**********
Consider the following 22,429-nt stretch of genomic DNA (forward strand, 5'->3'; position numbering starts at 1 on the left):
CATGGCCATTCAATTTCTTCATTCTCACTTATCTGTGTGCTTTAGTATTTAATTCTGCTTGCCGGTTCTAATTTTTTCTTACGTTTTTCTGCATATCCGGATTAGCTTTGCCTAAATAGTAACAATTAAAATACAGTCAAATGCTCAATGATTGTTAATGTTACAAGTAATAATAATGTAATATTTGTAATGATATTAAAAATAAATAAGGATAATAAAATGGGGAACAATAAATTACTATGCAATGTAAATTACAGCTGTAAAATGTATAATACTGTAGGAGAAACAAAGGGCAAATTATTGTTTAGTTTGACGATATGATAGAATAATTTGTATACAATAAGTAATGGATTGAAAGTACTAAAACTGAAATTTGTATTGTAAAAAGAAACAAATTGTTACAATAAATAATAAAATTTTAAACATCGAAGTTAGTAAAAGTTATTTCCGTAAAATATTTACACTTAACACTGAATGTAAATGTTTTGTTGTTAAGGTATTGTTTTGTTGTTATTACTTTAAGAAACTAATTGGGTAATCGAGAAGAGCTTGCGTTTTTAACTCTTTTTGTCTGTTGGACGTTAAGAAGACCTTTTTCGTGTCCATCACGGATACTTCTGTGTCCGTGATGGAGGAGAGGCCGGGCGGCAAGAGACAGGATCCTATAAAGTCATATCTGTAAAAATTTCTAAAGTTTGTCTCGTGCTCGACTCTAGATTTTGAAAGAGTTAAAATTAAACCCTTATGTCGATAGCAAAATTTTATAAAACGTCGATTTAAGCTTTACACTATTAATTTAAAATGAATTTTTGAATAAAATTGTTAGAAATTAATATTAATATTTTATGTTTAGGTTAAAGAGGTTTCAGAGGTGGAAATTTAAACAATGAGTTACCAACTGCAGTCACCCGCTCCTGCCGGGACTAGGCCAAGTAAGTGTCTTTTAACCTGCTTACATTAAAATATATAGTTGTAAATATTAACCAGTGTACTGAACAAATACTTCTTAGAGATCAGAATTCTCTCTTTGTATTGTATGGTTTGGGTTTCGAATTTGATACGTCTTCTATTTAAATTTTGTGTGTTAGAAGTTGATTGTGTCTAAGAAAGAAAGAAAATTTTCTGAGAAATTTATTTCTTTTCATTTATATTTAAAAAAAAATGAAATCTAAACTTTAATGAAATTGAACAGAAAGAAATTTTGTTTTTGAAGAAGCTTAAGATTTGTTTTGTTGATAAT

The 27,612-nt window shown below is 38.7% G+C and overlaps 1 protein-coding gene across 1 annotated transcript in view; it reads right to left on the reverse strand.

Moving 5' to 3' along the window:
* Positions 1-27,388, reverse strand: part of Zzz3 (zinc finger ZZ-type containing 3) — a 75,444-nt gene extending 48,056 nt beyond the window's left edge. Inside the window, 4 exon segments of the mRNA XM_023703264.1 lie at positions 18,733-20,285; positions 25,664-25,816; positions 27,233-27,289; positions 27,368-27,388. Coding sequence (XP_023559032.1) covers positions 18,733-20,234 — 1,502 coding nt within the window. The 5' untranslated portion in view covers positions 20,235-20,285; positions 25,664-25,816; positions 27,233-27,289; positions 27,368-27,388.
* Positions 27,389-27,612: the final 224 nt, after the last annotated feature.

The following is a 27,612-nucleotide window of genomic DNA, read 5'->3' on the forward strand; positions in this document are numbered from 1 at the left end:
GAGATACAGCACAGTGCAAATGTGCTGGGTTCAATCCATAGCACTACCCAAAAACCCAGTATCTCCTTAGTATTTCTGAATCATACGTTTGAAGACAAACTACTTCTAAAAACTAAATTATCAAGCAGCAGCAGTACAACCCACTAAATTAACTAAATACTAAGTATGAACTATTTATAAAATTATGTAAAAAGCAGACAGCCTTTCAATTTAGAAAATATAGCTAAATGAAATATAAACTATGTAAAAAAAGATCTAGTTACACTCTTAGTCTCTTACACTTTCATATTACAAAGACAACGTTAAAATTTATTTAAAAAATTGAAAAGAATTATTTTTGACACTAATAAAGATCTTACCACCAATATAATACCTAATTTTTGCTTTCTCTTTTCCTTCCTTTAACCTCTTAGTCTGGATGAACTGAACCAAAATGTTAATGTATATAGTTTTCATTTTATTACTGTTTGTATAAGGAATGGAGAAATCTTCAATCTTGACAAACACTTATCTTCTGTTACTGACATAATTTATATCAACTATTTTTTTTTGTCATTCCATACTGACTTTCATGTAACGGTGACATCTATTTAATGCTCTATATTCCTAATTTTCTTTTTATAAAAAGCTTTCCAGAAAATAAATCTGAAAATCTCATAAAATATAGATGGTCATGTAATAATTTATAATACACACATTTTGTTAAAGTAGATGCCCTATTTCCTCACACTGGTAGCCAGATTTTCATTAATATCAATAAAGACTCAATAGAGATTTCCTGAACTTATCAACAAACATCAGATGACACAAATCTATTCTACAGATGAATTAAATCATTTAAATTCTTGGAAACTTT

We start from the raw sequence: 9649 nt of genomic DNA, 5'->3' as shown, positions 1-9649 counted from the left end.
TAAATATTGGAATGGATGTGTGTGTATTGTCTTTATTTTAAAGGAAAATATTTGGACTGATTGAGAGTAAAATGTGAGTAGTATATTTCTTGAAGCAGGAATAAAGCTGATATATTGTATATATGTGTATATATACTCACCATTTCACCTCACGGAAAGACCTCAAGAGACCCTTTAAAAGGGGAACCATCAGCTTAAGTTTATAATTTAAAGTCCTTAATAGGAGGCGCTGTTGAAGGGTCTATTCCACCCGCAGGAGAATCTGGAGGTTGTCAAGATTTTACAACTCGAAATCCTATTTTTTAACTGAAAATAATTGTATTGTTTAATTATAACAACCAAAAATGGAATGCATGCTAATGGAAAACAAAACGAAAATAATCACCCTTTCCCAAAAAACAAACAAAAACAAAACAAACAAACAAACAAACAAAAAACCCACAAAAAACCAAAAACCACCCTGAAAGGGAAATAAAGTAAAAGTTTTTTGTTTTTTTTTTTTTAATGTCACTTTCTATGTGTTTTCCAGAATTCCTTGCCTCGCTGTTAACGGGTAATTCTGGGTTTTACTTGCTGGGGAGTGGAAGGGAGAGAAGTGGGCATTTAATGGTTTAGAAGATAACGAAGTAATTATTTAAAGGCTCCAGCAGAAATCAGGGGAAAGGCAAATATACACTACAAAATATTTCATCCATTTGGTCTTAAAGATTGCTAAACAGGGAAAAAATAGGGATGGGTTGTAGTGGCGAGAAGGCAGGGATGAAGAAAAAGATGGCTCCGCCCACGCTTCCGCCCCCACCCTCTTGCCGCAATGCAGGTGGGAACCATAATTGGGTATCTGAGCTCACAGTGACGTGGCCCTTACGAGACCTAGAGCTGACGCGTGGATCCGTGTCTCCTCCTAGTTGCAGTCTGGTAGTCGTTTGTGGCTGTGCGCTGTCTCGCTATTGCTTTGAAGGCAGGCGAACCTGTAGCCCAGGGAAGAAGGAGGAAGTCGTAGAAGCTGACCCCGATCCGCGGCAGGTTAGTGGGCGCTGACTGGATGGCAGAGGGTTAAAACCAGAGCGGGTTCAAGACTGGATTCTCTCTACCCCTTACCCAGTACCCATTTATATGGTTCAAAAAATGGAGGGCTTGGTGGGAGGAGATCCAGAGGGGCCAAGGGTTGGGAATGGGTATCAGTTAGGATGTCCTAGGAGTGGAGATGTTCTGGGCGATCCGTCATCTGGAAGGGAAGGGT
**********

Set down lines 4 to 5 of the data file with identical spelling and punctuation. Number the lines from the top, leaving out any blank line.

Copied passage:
Moving 5' to 3' along the window:
* Positions 1-27,388, reverse strand: part of Zzz3 (zinc finger ZZ-type containing 3) — a 75,444-nt gene extending 48,056 nt beyond the window's left edge. Inside the window, 4 exon segments of the mRNA XM_023703264.1 lie at positions 18,733-20,285; positions 25,664-25,816; positions 27,233-27,289; positions 27,368-27,388. Coding sequence (XP_023559032.1) covers positions 18,733-20,234 — 1,502 coding nt within the window. The 5' untranslated portion in view covers positions 20,235-20,285; positions 25,664-25,816; positions 27,233-27,289; positions 27,368-27,388.